We are recruiting new banking and identity administrators to ensure that when prisoners leave custody they have a bank account and ID, so that they are ready to work. The work on those administrative requirements will be complemented by the Bill to smooth out somewhat the leaving pattern of prisoners engaged in those administrative activities.
We are also making significant investments in improving prison leavers’ access to accommodation. I think my hon. Friend the Member for Barrow and Furness used the word “paramount” in referring to accommodation; it was also referred to effectively by our hon. Friends the Members for Hastings and Rye (Sally-Ann Hart) and for Milton Keynes North (Ben Everitt). A settled place to live is key to reducing reoffending, and probation practitioners are much better able to robustly supervise an offender if they know where they are living. That is one of the reasons why last July we launched the transitional accommodation service in five probation regions, providing up to 12 weeks’ accommodation on release, with support to move on to settled accommodation.
To support prison leavers with substance misuse and health needs, we are recruiting 50 health and justice partnership co-ordinators across England and Wales. The co-ordinators will liaise between prisons, probation, local authorities and health partners, improving links between services and supporting continuity of care for prison leavers with health and substance misuse needs.
I turn briefly to some of the other contributions to what has been a high-quality debate, with colleagues drawing on their personal experiences and constituency experiences, including the brilliant work by voluntary and third-sector organisations in our constituencies in support of this important Bill.
My hon. Friend the Member for Clwyd South (Simon Baynes) spoke effectively about the impact of distance—whatever else you may have to do, first, you have to get there. My hon. Friend the Member for West Bromwich West (Shaun Bailey) spoke about the challenges facing children, and my hon. Friend the Member for Dewsbury (Mark Eastwood) spoke about women. Of course, they are absolutely right. There has been great success in reducing the number of women in custody and, even more so, children in custody, but there are relatively few places around the country, which means that the average distances for those people, who may have particular vulnerabilities, is even greater. That makes the Bill all the more important.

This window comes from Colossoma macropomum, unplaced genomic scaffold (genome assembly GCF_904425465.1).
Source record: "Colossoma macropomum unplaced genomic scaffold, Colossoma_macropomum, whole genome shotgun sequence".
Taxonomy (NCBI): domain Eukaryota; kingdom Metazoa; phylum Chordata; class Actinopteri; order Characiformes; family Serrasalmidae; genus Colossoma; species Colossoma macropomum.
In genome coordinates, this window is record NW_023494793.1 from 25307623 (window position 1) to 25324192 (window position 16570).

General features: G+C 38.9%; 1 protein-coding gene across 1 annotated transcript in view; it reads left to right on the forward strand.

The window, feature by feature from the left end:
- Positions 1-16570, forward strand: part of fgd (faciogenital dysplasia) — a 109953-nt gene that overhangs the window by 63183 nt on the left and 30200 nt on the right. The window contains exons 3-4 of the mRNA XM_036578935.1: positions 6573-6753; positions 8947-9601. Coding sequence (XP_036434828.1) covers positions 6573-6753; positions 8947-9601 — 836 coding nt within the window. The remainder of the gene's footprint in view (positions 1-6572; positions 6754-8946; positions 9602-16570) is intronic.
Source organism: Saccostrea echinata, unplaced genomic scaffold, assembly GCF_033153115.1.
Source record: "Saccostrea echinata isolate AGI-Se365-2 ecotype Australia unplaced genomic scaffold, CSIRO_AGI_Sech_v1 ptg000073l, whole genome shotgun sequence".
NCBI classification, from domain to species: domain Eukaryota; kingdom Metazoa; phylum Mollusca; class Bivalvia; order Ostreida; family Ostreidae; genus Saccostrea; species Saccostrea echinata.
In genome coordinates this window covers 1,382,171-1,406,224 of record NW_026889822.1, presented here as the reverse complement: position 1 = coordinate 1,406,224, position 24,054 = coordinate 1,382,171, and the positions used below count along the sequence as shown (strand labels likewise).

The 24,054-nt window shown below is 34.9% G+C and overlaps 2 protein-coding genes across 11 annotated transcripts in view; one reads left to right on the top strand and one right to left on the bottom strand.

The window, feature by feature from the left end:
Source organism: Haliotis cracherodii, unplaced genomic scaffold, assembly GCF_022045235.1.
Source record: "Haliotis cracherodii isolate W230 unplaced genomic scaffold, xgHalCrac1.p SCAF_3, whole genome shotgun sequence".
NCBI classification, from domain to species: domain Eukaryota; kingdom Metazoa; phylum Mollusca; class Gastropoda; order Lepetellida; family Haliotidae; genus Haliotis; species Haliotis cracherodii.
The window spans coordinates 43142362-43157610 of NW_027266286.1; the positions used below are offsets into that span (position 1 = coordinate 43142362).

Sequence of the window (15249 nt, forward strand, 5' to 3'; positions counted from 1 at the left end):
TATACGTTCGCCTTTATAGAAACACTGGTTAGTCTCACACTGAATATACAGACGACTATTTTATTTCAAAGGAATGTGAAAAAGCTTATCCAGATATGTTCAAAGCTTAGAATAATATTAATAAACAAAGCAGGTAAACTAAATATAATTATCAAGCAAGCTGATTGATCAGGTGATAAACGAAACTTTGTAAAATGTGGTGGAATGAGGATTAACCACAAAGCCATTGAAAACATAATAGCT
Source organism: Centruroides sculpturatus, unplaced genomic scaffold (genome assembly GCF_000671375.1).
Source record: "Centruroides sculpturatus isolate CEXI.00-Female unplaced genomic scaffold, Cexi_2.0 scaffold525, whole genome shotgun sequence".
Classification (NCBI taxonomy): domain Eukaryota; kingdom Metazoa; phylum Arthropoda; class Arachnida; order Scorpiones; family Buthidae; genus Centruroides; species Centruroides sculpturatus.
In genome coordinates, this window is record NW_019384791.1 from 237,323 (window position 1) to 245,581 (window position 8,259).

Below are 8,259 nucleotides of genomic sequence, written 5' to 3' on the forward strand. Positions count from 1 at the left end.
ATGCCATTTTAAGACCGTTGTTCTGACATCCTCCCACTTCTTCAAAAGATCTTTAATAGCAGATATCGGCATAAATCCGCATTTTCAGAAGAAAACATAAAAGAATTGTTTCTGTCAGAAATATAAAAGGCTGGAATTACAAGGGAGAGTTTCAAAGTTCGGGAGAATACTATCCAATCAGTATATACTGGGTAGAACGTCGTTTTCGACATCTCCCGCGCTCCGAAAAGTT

My hon. Friend the Member for Dewsbury summed up the issue, and what we are all here for, well: we need to give people all the chance we can. If what is getting in the way boils down to a day of the week, it really ought to be relatively straightforward to address. Of course, it will not address everything, but it is an important enabler.
My hon. Friend the Member for Southend West (Anna Firth) talked about the fact that this is about correcting unintended consequences, and our hon. Friend the Member for Loughborough (Jane Hunt) encapsulated the situation well by saying that people must do their punishment, but then we must try to give them the maximum chance. She also made an important point when she talked about the effect on staff of knowing that somebody released on a certain day of the week would perhaps have a lesser chance.
My hon. Friend the Member for Clwyd South accurately enumerated all the different things that need to be in place, and my hon. Friend the Member for Leigh (James Grundy) reminded us that it is not just a question of turning up and doing something straightforward, because in some cases the issues for individuals will be particularly complex. My hon. Friend the Member for West Bromwich West spoke about how for many prisoners, even those who have not been in prison that long, the world may have changed, thinking about technology and so on. Closer to home, my hon. Friend the Member for Hastings and Rye spoke about how people’s family circumstances and the home itself may have changed.
The measures I have outlined, and many more that there is not time to cover, should help to improve resettlement opportunities for all offenders and reduce reoffending. However, they cannot fully address all the practical challenges, especially for those released on a Friday. Through this Bill, we have an opportunity to provide such offenders with the best possible chance of living law-abiding, productive lives in the community and hence an opportunity to cut crime, making our streets safer and protecting constituents.
In closing, I reiterate my thanks to my hon. Friend the Member for Barrow and Furness for bringing this Bill before the House, and to everyone who has made this such a rich and productive debate. I confirm with pleasure that the Government will be supporting the Bill, and I look forward to seeing its passage through this House.